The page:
Displaying their Moose Hide Campaign pins in the photo are Spencer Hammond, aboriginal connect coordinator and Bev Best, manager aboriginal student engagement. (UNBC photo)

Displaying their Moose Hide Campaign pins in the photo are Spencer Hammond, aboriginal connect coordinator and Bev Best, manager aboriginal student engagement. (UNBC photo)

‘A long way to go’: UNBC hosts Moose Hide Campaign gathering on Feb. 24

The event is a part of a movement to stand up against violence inflicted on women and children

There is a grassroots movement of indigenous and non-indigenous men and boys who are standing up against violence towards women and children.

The Moose Hide Campaign which unites people to take a stance against violence towards women is holding a regional gathering in Prince George on Feb. 24. The provincial Moose Hide Campaign Gathering takes place in Victoria.

The University of Northern British Columbia is partnering with Lheidli T’enneh Nation, the College of New Caledonia, Prince George Native Friendship Centre and the provincial Ministry of Indigenous Relations and Reconciliation.

The event on Monday will be held at the university, friendship centre and the College of New Caledonia, stated a Feb. 18 news release.

At UNBC, there will a full day of talks, interactive sessions and displays as part of the Prince George Regional Moose Hide Campaign Gathering.

The first keynote address will be given by Bruce Allan, an educator from the Ts’umusyoo (Bear Clan) of the Stellat’en First Nation. His speech will include his experiences with adverse childhood experiences and his healing journey.

Other speakers include — Francois ‘Guy’ Prince who is a member of the Beaver Clan from Nak’azdli First Nation and Ruby Prince, a member of the Frog clan with the Tl’azt’en First Nation.

“They will speak about the roles and responsibilities based on the cultural teachings of the Dakelhne,” the release stated.

Additionally, there will be sessions on storytelling, inter-generational trauma, impacts of colonization, and a number of talking circles.

UNBC acting president Dr. Geoffrey Payne said the university is committed to providing a safe and positive learning environment for all students, faculty, staff and visitors to their campuses.

“The Moose Hide Campaign is an important reminder that we still have a long way to go to eliminate gender-based violence in our society,” Payne said.

Supporting the campaign and working towards ending said violence against women and children is “an essential part of the ongoing conversation we are having at UNBC about reconciliation,” he said.

The full agenda for the day is available online and those interested in participating should register in advance, stated the release.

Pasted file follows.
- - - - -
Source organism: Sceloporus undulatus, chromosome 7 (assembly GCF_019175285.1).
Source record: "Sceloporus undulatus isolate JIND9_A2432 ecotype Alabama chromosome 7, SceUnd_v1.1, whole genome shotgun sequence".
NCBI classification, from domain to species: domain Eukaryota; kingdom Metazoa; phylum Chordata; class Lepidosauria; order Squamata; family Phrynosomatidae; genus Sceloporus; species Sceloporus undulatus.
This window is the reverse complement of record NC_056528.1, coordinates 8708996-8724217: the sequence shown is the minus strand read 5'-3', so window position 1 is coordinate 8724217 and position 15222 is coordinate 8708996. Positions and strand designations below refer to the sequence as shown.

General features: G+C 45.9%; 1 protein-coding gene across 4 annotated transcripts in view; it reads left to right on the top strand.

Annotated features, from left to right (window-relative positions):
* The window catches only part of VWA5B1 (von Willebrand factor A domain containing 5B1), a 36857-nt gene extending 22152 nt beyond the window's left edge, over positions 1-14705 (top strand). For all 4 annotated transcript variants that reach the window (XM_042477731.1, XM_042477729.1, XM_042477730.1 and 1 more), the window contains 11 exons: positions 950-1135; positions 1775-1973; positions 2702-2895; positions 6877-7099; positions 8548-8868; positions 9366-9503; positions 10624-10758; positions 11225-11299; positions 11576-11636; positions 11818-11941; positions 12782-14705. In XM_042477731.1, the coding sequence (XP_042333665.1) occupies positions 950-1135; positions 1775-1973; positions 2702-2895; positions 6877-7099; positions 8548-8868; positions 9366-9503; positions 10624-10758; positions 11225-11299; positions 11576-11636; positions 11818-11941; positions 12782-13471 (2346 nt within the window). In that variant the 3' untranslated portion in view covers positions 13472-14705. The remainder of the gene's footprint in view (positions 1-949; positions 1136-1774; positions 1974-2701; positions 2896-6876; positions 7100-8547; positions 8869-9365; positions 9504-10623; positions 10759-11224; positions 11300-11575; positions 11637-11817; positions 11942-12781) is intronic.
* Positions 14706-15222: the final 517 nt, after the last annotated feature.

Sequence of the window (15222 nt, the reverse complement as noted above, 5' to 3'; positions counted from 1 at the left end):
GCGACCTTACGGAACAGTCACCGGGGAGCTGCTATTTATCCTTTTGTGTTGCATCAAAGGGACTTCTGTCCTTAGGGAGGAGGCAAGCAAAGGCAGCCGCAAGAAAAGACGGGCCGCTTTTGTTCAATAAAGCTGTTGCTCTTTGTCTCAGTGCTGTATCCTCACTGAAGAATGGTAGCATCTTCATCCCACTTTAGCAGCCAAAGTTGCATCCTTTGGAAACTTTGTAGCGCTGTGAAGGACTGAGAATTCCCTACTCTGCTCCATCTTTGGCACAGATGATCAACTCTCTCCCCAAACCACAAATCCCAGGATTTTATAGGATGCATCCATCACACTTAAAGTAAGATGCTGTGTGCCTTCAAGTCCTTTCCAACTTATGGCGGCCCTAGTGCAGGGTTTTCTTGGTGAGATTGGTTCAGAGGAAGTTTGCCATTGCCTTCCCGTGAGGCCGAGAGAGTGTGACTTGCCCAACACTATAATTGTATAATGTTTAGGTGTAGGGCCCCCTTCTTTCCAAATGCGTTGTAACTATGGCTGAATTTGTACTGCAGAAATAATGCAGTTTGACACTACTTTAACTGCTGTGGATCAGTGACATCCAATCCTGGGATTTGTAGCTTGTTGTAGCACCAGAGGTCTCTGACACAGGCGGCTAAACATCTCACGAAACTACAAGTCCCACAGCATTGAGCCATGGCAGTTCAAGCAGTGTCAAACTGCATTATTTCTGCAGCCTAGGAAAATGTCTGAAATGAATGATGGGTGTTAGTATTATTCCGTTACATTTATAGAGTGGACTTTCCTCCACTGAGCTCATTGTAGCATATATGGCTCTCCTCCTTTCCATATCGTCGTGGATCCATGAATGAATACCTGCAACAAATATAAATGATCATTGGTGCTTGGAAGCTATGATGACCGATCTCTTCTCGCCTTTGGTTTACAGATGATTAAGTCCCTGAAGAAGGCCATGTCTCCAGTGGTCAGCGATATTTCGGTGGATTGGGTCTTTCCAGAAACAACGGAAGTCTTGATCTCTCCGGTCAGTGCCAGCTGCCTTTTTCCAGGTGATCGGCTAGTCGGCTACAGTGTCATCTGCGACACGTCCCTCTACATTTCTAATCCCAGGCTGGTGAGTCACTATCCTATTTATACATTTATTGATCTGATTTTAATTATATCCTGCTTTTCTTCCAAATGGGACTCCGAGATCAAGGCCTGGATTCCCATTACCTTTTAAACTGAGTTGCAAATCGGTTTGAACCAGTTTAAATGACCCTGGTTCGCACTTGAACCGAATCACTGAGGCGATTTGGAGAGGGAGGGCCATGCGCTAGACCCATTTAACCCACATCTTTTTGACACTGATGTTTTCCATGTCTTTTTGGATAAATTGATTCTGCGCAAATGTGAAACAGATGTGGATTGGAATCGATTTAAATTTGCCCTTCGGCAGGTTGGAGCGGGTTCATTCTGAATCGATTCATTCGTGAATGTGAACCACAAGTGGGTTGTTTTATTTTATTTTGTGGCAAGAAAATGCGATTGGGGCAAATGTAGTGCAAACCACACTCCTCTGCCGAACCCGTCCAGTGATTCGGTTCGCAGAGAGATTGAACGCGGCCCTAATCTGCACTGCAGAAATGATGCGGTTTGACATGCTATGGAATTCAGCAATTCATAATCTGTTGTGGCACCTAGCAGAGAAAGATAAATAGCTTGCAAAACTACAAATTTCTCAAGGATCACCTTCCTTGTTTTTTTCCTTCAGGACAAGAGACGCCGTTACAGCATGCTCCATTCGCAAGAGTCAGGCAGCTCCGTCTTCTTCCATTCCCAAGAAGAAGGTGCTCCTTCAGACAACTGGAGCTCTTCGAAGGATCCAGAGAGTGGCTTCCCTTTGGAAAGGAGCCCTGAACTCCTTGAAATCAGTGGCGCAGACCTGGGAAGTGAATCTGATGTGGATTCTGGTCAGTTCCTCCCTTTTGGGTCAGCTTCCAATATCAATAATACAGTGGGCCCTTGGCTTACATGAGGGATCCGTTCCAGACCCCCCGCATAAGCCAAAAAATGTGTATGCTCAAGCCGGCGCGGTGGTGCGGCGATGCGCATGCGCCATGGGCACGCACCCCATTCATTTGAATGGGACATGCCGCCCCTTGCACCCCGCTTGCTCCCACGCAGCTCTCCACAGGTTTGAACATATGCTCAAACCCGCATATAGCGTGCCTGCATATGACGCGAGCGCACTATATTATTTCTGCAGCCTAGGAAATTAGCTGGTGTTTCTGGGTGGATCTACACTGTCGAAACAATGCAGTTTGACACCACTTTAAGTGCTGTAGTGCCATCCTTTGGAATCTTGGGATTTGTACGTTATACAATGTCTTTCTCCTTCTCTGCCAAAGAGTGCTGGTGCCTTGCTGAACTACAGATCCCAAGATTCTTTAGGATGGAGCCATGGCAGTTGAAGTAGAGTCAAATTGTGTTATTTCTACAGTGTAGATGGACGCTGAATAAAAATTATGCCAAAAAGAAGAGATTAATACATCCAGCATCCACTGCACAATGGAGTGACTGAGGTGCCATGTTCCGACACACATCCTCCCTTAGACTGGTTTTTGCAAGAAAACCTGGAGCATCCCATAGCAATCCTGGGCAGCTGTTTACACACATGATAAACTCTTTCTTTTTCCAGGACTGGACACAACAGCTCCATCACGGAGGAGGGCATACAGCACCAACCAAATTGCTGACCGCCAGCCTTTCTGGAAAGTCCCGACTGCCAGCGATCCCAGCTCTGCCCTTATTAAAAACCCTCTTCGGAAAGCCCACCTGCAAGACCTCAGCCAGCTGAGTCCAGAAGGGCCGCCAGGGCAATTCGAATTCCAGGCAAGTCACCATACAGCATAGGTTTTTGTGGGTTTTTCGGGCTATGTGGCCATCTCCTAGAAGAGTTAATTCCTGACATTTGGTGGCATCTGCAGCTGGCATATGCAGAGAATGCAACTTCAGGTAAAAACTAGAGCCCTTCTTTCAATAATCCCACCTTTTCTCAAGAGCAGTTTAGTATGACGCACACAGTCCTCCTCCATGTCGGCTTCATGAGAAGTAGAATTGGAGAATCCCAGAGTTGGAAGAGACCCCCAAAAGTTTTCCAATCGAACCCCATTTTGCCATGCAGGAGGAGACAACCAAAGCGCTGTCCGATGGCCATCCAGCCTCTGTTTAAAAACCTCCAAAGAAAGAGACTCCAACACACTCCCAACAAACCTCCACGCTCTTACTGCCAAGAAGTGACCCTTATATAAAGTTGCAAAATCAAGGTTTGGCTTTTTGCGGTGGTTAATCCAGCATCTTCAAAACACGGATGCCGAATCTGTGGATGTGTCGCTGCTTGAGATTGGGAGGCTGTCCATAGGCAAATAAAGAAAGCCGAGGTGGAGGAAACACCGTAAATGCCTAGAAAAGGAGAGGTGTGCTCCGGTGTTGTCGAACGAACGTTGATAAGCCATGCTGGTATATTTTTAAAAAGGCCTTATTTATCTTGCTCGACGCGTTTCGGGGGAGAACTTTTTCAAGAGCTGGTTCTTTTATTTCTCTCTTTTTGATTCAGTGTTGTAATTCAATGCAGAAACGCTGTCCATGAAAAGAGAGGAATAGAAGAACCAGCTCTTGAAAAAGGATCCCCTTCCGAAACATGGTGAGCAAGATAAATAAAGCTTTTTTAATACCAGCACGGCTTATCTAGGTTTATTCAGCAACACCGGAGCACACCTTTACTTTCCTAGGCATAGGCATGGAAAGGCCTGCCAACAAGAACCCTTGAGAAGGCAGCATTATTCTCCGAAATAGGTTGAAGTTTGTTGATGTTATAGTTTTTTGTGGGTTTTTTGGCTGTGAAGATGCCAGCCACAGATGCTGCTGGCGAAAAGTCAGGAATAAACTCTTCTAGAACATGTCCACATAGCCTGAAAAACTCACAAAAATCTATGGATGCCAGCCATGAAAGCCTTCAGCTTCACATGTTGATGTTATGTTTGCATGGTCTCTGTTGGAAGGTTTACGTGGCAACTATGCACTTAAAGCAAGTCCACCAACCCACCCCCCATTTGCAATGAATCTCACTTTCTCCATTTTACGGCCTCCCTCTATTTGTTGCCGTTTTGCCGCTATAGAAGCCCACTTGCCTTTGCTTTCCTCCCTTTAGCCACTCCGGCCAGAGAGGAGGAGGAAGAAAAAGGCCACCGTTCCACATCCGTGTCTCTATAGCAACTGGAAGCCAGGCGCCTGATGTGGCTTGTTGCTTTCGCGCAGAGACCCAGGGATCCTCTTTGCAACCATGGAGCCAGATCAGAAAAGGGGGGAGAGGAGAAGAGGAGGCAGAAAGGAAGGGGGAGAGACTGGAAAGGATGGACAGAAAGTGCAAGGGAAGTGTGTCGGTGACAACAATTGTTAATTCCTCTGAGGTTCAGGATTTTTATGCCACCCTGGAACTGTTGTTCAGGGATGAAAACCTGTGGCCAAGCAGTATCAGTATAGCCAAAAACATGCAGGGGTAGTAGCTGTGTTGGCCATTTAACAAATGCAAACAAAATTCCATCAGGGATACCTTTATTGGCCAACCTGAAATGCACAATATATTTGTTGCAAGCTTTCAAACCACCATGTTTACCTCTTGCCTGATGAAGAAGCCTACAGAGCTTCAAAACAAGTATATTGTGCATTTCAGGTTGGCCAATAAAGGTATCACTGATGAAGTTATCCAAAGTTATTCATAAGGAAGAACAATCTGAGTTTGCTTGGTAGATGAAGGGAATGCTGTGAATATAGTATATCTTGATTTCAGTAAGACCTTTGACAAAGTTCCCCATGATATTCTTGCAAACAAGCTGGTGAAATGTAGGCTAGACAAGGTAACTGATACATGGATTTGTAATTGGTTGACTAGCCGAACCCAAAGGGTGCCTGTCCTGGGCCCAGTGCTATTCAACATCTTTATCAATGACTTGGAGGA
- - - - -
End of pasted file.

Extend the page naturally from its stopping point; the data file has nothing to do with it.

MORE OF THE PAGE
Furthermore, participants are encouraged to wear a moose hide pin, which signifies “commitment to honour, respect and to protect the women and children in your life and to work together to end violence against women and children.”

Supporters are also being encouraged to fast from sunrise to sunset as a public demonstration of one’s values and intentions.

READ MORE: UNBC professor receives funding to research oilspill response

READ MORE: Province’s $6.5M will help women escape violence, Public Safety Minister announces


Aman Parhar
Editor, Vanderhoof Omineca Express

aman.parhar@ominecaexpress.com

Like us on Facebook and follow us on Twitter

Indigenous

Get local stories you won't find anywhere else right to your inbox.
Sign up here

Just Posted

Rotary Club of Prince Rupert members Kelly Sawchuck and Adrienne Johnston prepare Christmas trees on Dec. 4 in Prince Rupert for the annual sale. (Photo: K-J Millar/The Northern View)
300 Christmas trees arrive in Prince Rupert

Rotary Club Christmas tree sales are now on, with a high demand for trees during COVID-19

An aerial shot of Cedar Valley Lodge this past August, LNG Canada’s newest accommodation for workers. This is where one employee is still currently isolating after a COVID-19 outbreak was first declared on Nov. 19. (Photo courtesy of LNG Canada)
54 positive COVID-19 cases associated with LNG Canada site outbreak

There’s been a two-person increase in positive cases since Tuesday (Dec. 1)

K-J Millar/The Northern View
8 confirmed COVID-19 deaths in the Northern Health Authority

Since Nov. 27, there have been 191 new cases reported in NHA

Five to six years of log accumulation at Diana Lake Provincial Park is currently being cleaned up by a District of Port Edward and Parks BC partnership. (Photo: Supplied by District of Port Edward)